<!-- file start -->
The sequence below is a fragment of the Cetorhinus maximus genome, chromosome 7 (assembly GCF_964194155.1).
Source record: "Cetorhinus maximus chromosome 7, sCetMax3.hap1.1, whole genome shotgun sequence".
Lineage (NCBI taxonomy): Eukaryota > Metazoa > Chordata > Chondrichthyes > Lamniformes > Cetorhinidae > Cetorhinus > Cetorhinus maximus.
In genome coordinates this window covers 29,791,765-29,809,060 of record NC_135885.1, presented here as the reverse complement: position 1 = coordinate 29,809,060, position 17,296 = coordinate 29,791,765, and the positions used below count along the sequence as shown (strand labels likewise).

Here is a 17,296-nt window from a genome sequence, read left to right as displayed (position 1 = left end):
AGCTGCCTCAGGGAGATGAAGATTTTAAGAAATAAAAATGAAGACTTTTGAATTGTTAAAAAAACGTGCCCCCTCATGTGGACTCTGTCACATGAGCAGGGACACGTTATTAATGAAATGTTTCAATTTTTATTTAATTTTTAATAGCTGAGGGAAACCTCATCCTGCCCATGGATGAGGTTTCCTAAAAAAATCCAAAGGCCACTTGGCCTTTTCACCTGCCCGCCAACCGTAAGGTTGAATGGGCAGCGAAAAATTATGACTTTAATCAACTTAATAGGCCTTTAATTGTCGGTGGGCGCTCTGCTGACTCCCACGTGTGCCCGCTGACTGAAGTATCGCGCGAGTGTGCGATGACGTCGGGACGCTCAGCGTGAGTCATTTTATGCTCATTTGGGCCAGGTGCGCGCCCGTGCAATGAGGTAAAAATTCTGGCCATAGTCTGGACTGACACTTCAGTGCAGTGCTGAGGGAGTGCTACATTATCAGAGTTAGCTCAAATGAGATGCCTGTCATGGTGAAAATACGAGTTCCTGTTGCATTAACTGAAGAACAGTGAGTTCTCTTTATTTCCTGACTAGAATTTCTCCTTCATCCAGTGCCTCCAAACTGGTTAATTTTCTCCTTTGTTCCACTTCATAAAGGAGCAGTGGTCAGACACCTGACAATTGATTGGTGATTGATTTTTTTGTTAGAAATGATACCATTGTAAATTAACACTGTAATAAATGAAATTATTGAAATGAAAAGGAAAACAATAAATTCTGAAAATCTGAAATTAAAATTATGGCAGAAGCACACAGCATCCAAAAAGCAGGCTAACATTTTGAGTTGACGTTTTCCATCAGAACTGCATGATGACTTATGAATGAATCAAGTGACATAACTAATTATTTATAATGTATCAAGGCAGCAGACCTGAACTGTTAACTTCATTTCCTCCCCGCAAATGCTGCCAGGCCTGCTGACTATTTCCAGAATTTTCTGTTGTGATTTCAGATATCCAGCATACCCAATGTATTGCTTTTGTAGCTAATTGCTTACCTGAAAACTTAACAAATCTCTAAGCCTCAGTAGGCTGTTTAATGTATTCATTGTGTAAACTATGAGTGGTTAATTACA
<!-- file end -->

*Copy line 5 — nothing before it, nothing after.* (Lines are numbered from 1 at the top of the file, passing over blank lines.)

Here is a 17,296-nt window from a genome sequence, read left to right as displayed (position 1 = left end):